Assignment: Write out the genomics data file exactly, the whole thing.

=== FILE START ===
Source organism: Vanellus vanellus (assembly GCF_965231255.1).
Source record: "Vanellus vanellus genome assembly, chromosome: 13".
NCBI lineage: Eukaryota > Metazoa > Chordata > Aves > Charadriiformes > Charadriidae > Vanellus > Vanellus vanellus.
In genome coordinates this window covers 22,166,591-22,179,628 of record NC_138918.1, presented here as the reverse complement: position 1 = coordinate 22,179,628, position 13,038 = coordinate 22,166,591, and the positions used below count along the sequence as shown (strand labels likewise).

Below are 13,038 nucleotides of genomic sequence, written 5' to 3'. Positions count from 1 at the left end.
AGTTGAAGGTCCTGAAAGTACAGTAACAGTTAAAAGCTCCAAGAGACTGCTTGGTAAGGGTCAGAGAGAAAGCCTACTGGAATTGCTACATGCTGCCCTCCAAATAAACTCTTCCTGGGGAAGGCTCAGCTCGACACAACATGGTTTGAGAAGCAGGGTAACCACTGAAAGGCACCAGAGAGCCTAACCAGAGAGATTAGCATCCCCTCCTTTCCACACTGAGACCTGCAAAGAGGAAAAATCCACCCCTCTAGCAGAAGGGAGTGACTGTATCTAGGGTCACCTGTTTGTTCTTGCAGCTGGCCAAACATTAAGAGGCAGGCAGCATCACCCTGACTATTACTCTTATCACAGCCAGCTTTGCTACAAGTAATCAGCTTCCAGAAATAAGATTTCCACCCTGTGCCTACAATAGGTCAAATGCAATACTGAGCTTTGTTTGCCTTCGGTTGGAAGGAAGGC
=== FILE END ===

Source organism: Vanellus vanellus (assembly GCF_965231255.1).
Source record: "Vanellus vanellus genome assembly, chromosome: 13".
NCBI lineage: Eukaryota > Metazoa > Chordata > Aves > Charadriiformes > Charadriidae > Vanellus > Vanellus vanellus.
In genome coordinates this window covers 22,166,591-22,179,628 of record NC_138918.1, presented here as the reverse complement: position 1 = coordinate 22,179,628, position 13,038 = coordinate 22,166,591, and the positions used below count along the sequence as shown (strand labels likewise).

Below are 13,038 nucleotides of genomic sequence, written 5' to 3'. Positions count from 1 at the left end.
AGTTGAAGGTCCTGAAAGTACAGTAACAGTTAAAAGCTCCAAGAGACTGCTTGGTAAGGGTCAGAGAGAAAGCCTACTGGAATTGCTACATGCTGCCCTCCAAATAAACTCTTCCTGGGGAAGGCTCAGCTCGACACAACATGGTTTGAGAAGCAGGGTAACCACTGAAAGGCACCAGAGAGCCTAACCAGAGAGATTAGCATCCCCTCCTTTCCACACTGAGACCTGCAAAGAGGAAAAATCCACCCCTCTAGCAGAAGGGAGTGACTGTATCTAGGGTCACCTGTTTGTTCTTGCAGCTGGCCAAACATTAAGAGGCAGGCAGCATCACCCTGACTATTACTCTTATCACAGCCAGCTTTGCTACAAGTAATCAGCTTCCAGAAATAAGATTTCCACCCTGTGCCTACAATAGGTCAAATGCAATACTGAGCTTTGTTTGCCTTCGGTTGGAAGGAAGGC